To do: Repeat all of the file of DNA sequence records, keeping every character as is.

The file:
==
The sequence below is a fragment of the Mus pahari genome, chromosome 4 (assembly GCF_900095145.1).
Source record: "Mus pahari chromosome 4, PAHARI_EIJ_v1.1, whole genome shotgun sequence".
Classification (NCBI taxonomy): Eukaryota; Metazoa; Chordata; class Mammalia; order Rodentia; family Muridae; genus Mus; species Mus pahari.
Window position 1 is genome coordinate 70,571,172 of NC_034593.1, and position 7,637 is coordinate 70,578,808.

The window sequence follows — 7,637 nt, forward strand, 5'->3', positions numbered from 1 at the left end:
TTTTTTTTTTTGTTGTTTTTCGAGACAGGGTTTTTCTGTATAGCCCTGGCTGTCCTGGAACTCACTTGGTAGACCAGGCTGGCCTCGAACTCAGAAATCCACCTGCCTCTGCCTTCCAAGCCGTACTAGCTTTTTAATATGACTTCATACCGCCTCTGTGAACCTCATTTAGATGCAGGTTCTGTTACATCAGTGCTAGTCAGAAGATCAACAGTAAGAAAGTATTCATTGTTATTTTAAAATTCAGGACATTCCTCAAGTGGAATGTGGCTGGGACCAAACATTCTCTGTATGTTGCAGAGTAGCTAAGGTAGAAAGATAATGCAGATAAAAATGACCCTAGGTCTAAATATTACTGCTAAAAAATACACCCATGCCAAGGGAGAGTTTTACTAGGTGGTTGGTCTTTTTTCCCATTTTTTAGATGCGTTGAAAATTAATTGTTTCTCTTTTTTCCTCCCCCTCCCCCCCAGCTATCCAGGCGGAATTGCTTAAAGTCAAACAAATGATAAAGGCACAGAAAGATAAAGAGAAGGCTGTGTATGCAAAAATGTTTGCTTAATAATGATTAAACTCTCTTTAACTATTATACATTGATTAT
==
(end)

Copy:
The sequence below is a fragment of the Mus pahari genome, chromosome 4 (assembly GCF_900095145.1).
Source record: "Mus pahari chromosome 4, PAHARI_EIJ_v1.1, whole genome shotgun sequence".
Classification (NCBI taxonomy): Eukaryota; Metazoa; Chordata; class Mammalia; order Rodentia; family Muridae; genus Mus; species Mus pahari.
Window position 1 is genome coordinate 70,571,172 of NC_034593.1, and position 7,637 is coordinate 70,578,808.

The window sequence follows — 7,637 nt, forward strand, 5'->3', positions numbered from 1 at the left end:
TTTTTTTTTTTGTTGTTTTTCGAGACAGGGTTTTTCTGTATAGCCCTGGCTGTCCTGGAACTCACTTGGTAGACCAGGCTGGCCTCGAACTCAGAAATCCACCTGCCTCTGCCTTCCAAGCCGTACTAGCTTTTTAATATGACTTCATACCGCCTCTGTGAACCTCATTTAGATGCAGGTTCTGTTACATCAGTGCTAGTCAGAAGATCAACAGTAAGAAAGTATTCATTGTTATTTTAAAATTCAGGACATTCCTCAAGTGGAATGTGGCTGGGACCAAACATTCTCTGTATGTTGCAGAGTAGCTAAGGTAGAAAGATAATGCAGATAAAAATGACCCTAGGTCTAAATATTACTGCTAAAAAATACACCCATGCCAAGGGAGAGTTTTACTAGGTGGTTGGTCTTTTTTCCCATTTTTTAGATGCGTTGAAAATTAATTGTTTCTCTTTTTTCCTCCCCCTCCCCCCCAGCTATCCAGGCGGAATTGCTTAAAGTCAAACAAATGATAAAGGCACAGAAAGATAAAGAGAAGGCTGTGTATGCAAAAATGTTTGCTTAATAATGATTAAACTCTCTTTAACTATTATACATTGATTAT